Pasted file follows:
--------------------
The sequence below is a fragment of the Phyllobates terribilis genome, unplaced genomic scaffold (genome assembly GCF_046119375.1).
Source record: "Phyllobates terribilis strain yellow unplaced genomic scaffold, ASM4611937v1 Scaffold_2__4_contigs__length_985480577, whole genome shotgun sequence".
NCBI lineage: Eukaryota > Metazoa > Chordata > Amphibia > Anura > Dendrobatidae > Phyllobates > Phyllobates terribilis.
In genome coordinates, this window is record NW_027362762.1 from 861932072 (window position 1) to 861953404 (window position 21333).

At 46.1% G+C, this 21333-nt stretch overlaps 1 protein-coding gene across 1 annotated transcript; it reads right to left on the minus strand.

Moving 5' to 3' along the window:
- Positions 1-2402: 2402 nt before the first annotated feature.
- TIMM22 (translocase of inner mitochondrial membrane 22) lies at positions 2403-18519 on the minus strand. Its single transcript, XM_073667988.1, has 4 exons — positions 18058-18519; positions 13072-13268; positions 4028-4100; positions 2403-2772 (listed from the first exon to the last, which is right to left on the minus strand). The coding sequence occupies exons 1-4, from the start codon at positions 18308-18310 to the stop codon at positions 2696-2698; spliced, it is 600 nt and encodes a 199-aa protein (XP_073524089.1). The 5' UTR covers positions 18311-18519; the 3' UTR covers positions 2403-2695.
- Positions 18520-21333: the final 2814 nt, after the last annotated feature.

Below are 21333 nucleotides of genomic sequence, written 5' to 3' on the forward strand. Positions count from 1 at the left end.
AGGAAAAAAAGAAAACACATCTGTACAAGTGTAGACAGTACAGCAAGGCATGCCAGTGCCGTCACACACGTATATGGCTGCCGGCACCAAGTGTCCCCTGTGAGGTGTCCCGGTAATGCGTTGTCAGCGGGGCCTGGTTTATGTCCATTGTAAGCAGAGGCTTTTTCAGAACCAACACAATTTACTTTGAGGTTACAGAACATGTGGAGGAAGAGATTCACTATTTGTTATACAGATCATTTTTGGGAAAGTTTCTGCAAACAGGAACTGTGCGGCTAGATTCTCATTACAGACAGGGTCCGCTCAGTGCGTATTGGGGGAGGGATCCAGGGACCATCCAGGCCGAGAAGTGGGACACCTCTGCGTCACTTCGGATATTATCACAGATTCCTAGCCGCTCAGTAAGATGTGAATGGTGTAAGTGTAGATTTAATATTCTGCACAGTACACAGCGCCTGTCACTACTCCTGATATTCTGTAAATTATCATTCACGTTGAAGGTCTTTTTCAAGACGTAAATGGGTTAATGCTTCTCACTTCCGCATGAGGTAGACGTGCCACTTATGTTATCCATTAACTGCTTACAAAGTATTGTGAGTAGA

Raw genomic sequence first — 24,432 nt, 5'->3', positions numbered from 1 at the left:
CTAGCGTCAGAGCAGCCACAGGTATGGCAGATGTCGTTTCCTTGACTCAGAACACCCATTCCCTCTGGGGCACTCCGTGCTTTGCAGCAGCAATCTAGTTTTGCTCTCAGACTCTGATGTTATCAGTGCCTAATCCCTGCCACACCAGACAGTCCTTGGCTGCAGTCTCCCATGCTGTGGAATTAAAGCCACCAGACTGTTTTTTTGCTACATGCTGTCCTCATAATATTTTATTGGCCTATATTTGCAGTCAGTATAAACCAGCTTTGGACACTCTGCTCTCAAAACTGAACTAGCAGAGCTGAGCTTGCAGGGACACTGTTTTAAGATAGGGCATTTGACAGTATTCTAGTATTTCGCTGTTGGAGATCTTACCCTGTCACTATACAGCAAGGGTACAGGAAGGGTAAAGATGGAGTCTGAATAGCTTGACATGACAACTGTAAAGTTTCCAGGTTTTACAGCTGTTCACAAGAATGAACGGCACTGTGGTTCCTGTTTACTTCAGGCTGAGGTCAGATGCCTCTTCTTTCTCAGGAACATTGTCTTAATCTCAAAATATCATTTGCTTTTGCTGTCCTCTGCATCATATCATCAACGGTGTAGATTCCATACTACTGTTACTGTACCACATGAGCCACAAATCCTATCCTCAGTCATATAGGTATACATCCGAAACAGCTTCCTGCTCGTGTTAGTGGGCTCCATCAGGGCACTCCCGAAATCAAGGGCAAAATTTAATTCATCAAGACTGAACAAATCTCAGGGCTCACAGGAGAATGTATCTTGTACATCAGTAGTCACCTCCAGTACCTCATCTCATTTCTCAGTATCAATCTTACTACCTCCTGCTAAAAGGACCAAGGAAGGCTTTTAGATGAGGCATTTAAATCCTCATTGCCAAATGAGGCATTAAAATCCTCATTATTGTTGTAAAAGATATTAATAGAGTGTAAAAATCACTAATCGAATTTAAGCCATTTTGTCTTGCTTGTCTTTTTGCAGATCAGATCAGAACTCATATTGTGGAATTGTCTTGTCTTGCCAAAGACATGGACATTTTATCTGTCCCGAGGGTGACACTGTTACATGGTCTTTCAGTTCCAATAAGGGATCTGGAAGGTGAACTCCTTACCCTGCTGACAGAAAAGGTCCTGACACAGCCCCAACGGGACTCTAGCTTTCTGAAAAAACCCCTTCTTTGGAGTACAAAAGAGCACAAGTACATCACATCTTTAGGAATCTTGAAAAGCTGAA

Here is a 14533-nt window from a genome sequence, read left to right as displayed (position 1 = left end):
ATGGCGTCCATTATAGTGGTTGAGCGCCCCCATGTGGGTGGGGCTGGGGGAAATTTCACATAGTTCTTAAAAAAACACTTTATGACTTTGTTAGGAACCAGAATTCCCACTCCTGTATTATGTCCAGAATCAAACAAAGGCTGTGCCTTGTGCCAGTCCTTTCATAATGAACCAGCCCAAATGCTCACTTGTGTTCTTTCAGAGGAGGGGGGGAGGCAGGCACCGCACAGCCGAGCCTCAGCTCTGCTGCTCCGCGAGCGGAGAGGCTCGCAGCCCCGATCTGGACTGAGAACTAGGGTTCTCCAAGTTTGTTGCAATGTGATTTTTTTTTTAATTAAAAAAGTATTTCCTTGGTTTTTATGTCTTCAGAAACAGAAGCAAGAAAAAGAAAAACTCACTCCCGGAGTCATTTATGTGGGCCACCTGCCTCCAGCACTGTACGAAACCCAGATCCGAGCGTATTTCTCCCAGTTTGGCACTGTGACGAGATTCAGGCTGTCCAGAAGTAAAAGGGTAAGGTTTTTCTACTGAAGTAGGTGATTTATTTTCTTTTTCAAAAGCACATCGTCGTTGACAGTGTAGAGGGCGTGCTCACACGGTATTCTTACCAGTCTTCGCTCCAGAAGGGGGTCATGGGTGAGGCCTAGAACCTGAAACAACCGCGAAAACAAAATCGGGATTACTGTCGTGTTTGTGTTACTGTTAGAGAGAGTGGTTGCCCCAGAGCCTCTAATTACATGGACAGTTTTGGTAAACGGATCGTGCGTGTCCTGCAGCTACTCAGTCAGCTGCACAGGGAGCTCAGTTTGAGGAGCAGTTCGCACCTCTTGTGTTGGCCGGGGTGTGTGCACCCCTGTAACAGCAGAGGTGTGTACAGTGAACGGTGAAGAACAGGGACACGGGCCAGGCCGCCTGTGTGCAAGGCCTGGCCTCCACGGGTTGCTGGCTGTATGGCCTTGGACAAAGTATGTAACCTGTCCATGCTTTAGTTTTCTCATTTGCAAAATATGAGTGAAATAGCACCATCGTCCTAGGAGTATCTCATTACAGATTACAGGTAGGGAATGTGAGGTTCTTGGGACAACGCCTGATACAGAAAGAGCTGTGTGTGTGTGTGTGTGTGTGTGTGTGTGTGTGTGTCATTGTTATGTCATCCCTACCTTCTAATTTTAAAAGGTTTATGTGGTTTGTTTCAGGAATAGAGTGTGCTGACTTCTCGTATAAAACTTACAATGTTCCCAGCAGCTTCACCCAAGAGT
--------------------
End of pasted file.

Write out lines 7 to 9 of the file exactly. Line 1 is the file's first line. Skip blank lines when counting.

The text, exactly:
- Positions 1-2402: 2402 nt before the first annotated feature.
- TIMM22 (translocase of inner mitochondrial membrane 22) lies at positions 2403-18519 on the minus strand. Its single transcript, XM_073667988.1, has 4 exons — positions 18058-18519; positions 13072-13268; positions 4028-4100; positions 2403-2772 (listed from the first exon to the last, which is right to left on the minus strand). The coding sequence occupies exons 1-4, from the start codon at positions 18308-18310 to the stop codon at positions 2696-2698; spliced, it is 600 nt and encodes a 199-aa protein (XP_073524089.1). The 5' UTR covers positions 18311-18519; the 3' UTR covers positions 2403-2695.
- Positions 18520-21333: the final 2814 nt, after the last annotated feature.